The NaDH includes 23,340 homologous groups constructed based on protein coding sequences from 11 eudicot species (Table 1). PhyML was used to construct phylogenetic trees with high confidence from these homologous groups that contain more than two genes. In total, 16,305 trees containing 255,404 genes (of which 28,610 are from N. attenuata) are included in the NaDH. In addition, 81,859 gene duplication events detected from high confidence phylogenetic trees (approximate Bayes branch supports of greater than 0.9 for the target node and its two child nodes) using the species-overlapping algorithm implemented in Notung-2.6 [19, 20] are also included in the database. The majority of gene duplication events in N. attenuata are found at the Solanaceae branch (Table 2), consistent with the observation that species of Solanaceae share a whole-genome triplication event.
Table 2

The number of detected duplication events in N. attenuata

Duplication time

# of duplications

N. attenuata specific

3,929

Shared among Nicotiana spp.

2,577

Shared among Solanaceae

6,760

Shared with M. guttatus

240

Shared among core eudicots

8,548

Total

22,054

A large number of duplication events is shared among all Solanaceae, which supports a shared whole-genome triplication event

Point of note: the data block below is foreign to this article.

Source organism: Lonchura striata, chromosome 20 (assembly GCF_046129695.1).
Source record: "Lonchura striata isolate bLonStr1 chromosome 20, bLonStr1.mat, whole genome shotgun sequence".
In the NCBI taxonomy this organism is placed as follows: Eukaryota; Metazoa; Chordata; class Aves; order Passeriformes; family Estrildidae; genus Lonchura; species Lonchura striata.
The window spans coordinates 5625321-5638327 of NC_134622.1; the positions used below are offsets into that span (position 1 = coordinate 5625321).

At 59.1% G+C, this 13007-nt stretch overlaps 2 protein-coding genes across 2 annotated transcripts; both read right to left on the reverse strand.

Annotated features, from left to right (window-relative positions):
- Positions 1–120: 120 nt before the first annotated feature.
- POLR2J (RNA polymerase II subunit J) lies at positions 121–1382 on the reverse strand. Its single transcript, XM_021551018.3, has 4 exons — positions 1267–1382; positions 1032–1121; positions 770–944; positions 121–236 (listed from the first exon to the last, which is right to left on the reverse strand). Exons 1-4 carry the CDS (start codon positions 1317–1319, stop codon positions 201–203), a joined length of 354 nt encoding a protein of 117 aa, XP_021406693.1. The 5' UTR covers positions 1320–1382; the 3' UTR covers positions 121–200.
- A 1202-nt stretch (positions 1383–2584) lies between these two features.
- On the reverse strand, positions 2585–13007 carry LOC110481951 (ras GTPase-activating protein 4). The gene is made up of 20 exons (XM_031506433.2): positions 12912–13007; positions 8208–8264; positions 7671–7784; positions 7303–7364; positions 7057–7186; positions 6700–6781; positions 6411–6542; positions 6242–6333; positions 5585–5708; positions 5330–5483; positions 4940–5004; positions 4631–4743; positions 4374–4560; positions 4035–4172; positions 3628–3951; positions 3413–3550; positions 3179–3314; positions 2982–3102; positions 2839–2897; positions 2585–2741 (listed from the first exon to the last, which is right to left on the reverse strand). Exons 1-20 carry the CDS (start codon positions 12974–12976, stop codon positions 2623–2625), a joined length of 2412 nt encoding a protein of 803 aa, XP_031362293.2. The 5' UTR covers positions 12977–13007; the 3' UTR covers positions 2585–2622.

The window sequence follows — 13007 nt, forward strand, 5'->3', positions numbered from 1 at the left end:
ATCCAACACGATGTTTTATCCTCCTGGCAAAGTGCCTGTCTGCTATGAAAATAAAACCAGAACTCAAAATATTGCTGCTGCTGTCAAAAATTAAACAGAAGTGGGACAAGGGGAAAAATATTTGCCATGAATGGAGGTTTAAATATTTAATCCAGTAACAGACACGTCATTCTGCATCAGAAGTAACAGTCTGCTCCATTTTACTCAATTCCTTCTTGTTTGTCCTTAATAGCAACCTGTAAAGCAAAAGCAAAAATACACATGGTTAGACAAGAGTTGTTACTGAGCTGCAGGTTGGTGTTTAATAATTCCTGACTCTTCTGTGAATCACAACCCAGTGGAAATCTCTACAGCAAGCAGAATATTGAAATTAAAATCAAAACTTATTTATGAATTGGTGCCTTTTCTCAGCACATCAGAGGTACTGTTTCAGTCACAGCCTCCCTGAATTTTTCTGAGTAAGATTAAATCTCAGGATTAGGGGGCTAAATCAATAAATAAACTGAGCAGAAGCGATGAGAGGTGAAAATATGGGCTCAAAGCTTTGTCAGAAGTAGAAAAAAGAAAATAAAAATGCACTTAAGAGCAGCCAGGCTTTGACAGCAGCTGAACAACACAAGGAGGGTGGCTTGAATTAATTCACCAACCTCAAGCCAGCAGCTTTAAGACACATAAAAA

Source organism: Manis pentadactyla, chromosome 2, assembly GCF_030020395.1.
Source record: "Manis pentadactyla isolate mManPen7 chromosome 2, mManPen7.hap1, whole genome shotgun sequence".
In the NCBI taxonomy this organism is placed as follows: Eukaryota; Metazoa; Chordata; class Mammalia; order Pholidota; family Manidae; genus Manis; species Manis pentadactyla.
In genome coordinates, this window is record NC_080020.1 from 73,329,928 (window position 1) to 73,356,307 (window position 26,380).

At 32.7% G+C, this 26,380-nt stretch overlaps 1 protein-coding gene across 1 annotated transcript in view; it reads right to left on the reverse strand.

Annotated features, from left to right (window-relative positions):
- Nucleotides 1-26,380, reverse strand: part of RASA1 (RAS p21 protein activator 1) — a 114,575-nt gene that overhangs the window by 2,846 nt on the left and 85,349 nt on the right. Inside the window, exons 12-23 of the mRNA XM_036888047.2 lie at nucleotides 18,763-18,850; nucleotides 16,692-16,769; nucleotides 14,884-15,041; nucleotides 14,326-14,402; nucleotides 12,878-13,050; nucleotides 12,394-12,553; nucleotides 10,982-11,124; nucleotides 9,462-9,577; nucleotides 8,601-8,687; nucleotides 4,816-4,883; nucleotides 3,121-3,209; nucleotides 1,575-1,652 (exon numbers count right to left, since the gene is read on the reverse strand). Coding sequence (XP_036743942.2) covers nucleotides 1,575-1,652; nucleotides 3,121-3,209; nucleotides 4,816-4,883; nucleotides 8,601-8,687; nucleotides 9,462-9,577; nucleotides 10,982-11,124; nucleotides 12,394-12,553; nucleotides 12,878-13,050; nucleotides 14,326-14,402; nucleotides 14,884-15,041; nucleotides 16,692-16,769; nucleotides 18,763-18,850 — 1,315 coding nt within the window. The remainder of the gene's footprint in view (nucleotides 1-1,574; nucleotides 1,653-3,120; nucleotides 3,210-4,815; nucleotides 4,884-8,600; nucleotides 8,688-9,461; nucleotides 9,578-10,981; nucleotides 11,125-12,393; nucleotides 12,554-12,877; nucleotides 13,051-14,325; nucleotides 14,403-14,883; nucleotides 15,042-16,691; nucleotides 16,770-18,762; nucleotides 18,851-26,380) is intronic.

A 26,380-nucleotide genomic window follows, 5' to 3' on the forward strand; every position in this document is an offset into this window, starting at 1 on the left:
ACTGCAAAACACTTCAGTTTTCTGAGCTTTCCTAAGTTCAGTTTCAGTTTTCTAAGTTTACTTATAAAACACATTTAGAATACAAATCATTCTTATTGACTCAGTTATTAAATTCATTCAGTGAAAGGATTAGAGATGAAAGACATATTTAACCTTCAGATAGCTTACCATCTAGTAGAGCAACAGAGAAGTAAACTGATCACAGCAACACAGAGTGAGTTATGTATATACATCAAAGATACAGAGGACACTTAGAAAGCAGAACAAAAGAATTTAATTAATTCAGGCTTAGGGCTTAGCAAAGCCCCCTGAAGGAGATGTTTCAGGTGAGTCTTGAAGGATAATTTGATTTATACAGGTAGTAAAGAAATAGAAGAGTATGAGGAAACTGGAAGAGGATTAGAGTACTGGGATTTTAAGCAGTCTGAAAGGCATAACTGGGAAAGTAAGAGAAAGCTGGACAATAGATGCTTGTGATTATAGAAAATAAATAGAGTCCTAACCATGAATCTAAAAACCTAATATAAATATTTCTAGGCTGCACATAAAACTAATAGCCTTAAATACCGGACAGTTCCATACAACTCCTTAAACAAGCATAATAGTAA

Transcriptomic data

The NaDH contains expression profiles from both RNA-seq and microarray datasets [2123]. For the RNA-seq datasets (Illumina HiSeq 2000, pair-end sequencing, NCBI accession number: PRJNA317743), the expression level (transcript per million, TPM) [24] of each gene from different tissues sampled from leaves, seeds, roots, stems and flowers are included (Table 3). In total, 21,970 genes were expressed in at least one tissue (TPM greater than 5). Roots contain the largest number of expressed genes (Table 3). For the microarray dataset, 222 microarrays (based on Agilent platform: GPL13527) from N. attenuata leaves, roots and flowers are included. The probes of this microarray platform were mapped to the N. attenuata genome and the uniquely mapped probes were annotated according to gene predictions. In total, this microarray platform contains the expression profiles of 27,374 predicted N. attenuata genes. The microarray datasets are organized according to their corresponding experiments and the detailed information on the genotypes, developmental stages, treatments of the plants that provided the samples (Additional file 1) are provided.
Table 3

Overview of RNA-Seq data